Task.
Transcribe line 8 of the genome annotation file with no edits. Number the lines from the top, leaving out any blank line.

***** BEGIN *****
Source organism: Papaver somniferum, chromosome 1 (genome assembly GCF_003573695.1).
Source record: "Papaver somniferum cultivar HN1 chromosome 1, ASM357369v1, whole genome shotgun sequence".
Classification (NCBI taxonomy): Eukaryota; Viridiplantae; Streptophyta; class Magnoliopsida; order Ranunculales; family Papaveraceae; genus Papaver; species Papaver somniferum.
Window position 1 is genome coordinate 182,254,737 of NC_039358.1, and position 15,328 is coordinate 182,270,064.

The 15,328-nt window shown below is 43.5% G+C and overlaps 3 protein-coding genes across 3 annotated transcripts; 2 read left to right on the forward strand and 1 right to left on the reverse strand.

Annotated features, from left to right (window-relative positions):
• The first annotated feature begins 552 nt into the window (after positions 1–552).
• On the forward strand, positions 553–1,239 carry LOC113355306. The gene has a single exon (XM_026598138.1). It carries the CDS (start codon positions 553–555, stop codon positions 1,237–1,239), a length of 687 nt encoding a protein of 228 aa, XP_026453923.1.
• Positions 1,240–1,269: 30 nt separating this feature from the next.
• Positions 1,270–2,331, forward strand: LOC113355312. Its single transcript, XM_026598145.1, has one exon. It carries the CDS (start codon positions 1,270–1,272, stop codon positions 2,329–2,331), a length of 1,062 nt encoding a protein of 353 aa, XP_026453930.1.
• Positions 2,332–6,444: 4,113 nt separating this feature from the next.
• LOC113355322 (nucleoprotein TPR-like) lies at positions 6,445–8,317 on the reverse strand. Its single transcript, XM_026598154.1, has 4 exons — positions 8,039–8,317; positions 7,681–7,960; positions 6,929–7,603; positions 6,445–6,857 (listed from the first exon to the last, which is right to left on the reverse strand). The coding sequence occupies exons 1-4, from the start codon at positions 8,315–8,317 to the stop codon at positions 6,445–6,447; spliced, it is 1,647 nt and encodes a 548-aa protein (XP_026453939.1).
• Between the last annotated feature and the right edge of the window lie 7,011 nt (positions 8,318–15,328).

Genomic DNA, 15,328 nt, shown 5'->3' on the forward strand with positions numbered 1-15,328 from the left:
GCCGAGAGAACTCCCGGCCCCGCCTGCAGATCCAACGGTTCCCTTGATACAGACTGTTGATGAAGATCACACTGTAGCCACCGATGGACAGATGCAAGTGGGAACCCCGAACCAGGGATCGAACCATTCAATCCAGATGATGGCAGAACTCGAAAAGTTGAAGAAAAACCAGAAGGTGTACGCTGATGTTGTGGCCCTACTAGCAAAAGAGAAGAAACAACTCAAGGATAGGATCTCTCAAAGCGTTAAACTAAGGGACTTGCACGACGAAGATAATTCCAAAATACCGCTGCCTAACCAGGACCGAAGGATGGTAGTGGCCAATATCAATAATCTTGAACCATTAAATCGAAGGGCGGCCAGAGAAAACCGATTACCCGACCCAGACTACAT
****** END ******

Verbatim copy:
• On the forward strand, positions 553–1,239 carry LOC113355306. The gene has a single exon (XM_026598138.1). It carries the CDS (start codon positions 553–555, stop codon positions 1,237–1,239), a length of 687 nt encoding a protein of 228 aa, XP_026453923.1.